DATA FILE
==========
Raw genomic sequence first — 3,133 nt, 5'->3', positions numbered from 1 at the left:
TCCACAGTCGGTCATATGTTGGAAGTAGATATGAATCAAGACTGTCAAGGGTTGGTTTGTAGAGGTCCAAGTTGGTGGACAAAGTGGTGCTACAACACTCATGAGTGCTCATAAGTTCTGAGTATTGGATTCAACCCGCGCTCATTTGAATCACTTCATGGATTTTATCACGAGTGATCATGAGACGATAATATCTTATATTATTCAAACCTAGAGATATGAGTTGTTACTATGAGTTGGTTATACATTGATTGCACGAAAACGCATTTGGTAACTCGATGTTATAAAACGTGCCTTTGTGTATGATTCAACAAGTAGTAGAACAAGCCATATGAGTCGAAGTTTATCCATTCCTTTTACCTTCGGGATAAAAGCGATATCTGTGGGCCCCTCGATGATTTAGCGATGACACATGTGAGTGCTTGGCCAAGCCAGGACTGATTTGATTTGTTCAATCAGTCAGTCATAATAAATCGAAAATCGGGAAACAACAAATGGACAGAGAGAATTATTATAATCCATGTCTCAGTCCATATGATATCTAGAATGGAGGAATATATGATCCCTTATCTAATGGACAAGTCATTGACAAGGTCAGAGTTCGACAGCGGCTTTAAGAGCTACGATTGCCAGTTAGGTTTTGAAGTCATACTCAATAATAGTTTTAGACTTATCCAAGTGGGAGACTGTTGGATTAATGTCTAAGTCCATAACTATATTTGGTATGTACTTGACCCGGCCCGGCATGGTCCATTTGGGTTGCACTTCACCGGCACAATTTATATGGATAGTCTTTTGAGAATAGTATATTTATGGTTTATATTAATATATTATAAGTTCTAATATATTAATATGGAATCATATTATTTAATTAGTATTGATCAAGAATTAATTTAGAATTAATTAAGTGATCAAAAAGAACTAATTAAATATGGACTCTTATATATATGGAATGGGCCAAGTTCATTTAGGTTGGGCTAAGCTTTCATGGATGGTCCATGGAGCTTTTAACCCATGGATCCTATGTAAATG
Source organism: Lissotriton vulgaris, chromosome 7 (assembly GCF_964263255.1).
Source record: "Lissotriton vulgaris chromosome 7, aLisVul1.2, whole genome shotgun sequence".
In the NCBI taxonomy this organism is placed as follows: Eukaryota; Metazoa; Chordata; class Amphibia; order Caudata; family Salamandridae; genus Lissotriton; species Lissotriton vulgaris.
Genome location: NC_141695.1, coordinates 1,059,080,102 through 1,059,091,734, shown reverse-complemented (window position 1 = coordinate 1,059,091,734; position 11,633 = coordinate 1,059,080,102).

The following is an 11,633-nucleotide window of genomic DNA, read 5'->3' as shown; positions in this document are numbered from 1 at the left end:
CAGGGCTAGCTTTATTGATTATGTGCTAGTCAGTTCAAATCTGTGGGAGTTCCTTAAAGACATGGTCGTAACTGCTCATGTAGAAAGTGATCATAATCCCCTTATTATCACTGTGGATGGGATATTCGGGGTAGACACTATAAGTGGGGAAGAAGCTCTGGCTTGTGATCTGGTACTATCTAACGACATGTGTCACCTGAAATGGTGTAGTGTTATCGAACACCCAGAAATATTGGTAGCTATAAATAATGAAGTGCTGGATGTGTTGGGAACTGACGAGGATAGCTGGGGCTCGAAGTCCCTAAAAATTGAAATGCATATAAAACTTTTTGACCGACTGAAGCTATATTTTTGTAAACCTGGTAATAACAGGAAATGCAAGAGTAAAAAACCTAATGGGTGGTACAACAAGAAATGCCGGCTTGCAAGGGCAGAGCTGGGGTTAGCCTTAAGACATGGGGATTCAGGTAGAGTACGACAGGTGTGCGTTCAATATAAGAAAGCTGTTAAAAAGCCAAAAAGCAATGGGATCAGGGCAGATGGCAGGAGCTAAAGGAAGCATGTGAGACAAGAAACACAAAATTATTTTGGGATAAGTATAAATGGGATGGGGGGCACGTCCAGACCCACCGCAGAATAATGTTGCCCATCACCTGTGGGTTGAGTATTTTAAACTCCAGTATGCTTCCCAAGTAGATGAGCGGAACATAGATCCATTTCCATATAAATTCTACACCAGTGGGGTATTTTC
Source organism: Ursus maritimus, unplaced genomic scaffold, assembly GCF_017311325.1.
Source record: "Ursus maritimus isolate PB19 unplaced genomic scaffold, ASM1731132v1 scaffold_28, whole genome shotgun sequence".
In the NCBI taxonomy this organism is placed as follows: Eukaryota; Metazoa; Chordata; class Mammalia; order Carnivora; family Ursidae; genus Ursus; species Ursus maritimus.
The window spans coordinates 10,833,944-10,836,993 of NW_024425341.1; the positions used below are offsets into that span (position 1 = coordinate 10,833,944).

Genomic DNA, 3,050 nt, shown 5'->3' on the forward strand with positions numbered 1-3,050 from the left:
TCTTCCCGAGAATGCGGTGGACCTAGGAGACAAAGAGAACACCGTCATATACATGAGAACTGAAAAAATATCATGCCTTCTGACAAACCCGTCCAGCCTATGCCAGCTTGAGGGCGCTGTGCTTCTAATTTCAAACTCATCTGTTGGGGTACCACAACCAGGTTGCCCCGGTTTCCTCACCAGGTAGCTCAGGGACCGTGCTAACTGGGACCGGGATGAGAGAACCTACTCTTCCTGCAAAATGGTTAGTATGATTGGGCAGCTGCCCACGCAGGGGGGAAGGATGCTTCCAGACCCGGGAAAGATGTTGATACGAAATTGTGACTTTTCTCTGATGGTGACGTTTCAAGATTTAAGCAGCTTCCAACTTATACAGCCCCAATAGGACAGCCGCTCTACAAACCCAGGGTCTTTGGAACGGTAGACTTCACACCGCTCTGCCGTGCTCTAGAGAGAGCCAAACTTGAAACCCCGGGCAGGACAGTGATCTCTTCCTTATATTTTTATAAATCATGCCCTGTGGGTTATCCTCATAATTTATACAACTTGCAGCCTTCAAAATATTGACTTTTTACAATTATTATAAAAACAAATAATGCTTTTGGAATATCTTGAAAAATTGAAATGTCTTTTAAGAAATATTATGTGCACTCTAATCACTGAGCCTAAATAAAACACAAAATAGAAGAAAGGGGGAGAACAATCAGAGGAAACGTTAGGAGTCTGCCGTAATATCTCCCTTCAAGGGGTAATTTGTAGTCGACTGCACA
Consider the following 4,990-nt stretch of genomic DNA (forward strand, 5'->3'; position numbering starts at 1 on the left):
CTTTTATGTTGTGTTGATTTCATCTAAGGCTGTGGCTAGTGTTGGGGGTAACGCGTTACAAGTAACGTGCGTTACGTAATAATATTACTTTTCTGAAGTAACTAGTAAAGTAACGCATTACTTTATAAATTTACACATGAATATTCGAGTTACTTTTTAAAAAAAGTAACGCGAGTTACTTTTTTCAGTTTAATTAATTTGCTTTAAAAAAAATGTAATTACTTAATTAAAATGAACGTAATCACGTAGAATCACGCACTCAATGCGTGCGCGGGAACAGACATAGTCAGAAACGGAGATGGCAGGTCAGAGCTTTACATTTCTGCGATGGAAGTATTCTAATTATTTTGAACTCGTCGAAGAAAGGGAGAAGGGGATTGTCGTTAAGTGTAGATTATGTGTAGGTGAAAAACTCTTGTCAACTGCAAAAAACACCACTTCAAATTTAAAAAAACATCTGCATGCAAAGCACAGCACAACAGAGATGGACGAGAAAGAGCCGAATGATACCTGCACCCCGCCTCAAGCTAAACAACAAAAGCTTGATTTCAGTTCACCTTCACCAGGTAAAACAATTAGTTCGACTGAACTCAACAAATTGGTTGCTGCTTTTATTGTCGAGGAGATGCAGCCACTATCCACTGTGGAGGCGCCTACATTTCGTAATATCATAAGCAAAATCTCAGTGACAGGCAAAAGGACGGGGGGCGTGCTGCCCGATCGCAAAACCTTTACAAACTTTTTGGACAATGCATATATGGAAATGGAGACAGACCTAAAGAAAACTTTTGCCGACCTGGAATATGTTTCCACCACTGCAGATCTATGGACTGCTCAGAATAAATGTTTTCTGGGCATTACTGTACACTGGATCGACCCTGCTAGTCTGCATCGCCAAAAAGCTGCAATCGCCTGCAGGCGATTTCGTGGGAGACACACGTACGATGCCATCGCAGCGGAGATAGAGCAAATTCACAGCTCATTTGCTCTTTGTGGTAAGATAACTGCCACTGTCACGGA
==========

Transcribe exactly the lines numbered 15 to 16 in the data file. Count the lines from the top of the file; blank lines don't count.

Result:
Consider the following 4,990-nt stretch of genomic DNA (forward strand, 5'->3'; position numbering starts at 1 on the left):
CTTTTATGTTGTGTTGATTTCATCTAAGGCTGTGGCTAGTGTTGGGGGTAACGCGTTACAAGTAACGTGCGTTACGTAATAATATTACTTTTCTGAAGTAACTAGTAAAGTAACGCATTACTTTATAAATTTACACATGAATATTCGAGTTACTTTTTAAAAAAAGTAACGCGAGTTACTTTTTTCAGTTTAATTAATTTGCTTTAAAAAAAATGTAATTACTTAATTAAAATGAACGTAATCACGTAGAATCACGCACTCAATGCGTGCGCGGGAACAGACATAGTCAGAAACGGAGATGGCAGGTCAGAGCTTTACATTTCTGCGATGGAAGTATTCTAATTATTTTGAACTCGTCGAAGAAAGGGAGAAGGGGATTGTCGTTAAGTGTAGATTATGTGTAGGTGAAAAACTCTTGTCAACTGCAAAAAACACCACTTCAAATTTAAAAAAACATCTGCATGCAAAGCACAGCACAACAGAGATGGACGAGAAAGAGCCGAATGATACCTGCACCCCGCCTCAAGCTAAACAACAAAAGCTTGATTTCAGTTCACCTTCACCAGGTAAAACAATTAGTTCGACTGAACTCAACAAATTGGTTGCTGCTTTTATTGTCGAGGAGATGCAGCCACTATCCACTGTGGAGGCGCCTACATTTCGTAATATCATAAGCAAAATCTCAGTGACAGGCAAAAGGACGGGGGGCGTGCTGCCCGATCGCAAAACCTTTACAAACTTTTTGGACAATGCATATATGGAAATGGAGACAGACCTAAAGAAAACTTTTGCCGACCTGGAATATGTTTCCACCACTGCAGATCTATGGACTGCTCAGAATAAATGTTTTCTGGGCATTACTGTACACTGGATCGACCCTGCTAGTCTGCATCGCCAAAAAGCTGCAATCGCCTGCAGGCGATTTCGTGGGAGACACACGTACGATGCCATCGCAGCGGAGATAGAGCAAATTCACAGCTCATTTGCTCTTTGTGGTAAGATAACTGCCACTGTCACGGA